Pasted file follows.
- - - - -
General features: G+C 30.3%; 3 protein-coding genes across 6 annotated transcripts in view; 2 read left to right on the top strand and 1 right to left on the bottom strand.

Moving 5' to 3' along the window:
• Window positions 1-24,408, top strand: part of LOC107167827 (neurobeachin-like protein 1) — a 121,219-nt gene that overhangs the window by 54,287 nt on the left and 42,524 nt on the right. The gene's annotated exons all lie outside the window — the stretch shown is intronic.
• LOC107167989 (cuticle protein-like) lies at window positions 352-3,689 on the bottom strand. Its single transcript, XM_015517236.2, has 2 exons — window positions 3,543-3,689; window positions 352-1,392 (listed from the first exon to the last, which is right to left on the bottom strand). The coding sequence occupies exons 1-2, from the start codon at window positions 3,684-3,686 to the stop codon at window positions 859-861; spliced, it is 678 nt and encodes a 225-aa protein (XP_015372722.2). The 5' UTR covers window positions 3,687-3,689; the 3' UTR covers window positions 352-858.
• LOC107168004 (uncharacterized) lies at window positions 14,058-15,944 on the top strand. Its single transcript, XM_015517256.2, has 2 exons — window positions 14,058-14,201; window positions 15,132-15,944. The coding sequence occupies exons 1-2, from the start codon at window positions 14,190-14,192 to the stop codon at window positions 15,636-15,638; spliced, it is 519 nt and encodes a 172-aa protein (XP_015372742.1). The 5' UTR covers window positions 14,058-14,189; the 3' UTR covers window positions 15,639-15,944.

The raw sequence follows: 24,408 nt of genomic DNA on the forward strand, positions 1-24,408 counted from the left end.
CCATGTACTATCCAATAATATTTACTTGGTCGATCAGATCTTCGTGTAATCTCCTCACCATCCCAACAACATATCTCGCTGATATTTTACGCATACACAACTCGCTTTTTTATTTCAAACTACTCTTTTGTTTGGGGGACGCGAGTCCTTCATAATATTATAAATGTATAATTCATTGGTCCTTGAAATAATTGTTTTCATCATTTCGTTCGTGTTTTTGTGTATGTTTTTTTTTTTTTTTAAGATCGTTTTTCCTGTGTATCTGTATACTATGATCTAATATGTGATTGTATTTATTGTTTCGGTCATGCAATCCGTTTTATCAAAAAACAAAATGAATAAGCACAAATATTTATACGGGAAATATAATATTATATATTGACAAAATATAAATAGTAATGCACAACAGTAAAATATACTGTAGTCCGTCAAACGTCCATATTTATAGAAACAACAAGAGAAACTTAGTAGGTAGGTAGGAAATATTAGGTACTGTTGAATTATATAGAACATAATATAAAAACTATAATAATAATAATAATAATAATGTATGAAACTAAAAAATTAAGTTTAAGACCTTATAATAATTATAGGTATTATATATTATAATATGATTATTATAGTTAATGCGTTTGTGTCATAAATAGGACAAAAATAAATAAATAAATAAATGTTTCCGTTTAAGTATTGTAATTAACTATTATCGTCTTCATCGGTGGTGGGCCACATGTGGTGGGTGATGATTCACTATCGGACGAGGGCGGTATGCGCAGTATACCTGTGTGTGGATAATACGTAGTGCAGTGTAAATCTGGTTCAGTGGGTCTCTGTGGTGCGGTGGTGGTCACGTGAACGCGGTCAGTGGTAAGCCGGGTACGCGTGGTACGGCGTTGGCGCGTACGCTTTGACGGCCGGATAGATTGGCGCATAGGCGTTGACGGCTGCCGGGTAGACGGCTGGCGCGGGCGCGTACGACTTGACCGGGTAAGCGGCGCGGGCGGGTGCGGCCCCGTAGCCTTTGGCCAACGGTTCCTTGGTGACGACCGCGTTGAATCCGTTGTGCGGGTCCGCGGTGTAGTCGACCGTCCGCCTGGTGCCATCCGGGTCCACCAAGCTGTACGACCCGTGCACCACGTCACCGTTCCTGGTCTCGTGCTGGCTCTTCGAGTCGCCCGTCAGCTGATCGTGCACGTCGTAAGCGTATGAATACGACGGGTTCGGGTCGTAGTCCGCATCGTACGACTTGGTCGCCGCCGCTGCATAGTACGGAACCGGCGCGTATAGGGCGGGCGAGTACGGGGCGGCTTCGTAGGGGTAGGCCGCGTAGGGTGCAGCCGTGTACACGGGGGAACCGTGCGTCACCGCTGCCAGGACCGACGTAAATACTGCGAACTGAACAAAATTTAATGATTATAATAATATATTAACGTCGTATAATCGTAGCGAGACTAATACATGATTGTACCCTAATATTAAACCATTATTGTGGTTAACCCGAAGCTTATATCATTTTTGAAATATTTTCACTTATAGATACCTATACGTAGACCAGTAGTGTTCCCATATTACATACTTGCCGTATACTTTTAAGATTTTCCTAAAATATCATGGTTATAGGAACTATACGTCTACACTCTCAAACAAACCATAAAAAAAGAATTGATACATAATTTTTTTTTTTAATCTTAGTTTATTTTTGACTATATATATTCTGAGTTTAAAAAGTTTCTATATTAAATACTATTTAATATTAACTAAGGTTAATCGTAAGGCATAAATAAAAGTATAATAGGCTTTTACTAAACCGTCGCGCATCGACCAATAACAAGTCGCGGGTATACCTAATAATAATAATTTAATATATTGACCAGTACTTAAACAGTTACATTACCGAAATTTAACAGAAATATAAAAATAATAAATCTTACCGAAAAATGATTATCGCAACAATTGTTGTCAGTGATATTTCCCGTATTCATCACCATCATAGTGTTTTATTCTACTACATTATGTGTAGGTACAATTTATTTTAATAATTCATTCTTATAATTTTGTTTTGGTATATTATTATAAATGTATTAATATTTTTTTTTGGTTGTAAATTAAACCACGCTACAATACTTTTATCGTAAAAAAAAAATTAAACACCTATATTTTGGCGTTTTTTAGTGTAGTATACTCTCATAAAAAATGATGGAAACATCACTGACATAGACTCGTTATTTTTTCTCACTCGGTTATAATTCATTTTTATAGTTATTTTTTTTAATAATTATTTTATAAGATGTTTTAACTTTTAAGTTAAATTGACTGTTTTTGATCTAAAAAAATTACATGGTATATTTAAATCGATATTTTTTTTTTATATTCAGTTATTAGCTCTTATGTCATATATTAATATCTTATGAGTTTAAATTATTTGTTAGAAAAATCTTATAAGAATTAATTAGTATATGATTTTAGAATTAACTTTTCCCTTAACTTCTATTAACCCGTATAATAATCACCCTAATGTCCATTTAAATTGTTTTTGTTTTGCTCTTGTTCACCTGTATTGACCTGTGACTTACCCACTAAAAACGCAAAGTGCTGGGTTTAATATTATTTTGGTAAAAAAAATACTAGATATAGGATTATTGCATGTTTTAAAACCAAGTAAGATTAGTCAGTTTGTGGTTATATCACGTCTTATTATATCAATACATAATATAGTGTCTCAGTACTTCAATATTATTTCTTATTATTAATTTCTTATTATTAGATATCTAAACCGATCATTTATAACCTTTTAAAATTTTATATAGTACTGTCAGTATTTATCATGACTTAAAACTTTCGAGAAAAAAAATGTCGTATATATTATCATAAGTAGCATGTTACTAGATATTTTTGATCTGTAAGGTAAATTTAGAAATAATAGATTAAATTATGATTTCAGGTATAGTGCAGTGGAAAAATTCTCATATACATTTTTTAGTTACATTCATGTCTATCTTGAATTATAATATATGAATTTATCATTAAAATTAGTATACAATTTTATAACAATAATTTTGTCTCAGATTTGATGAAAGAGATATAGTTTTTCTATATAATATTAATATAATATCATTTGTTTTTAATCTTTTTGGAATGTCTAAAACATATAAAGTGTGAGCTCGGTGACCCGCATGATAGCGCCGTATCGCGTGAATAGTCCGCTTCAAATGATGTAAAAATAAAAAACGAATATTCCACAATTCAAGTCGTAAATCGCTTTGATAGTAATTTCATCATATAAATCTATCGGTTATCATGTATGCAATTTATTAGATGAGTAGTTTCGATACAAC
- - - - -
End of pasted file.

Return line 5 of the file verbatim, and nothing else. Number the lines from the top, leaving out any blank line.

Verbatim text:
• LOC107168004 (uncharacterized) lies at window positions 14,058-15,944 on the top strand. Its single transcript, XM_015517256.2, has 2 exons — window positions 14,058-14,201; window positions 15,132-15,944. The coding sequence occupies exons 1-2, from the start codon at window positions 14,190-14,192 to the stop codon at window positions 15,636-15,638; spliced, it is 519 nt and encodes a 172-aa protein (XP_015372742.1). The 5' UTR covers window positions 14,058-14,189; the 3' UTR covers window positions 15,639-15,944.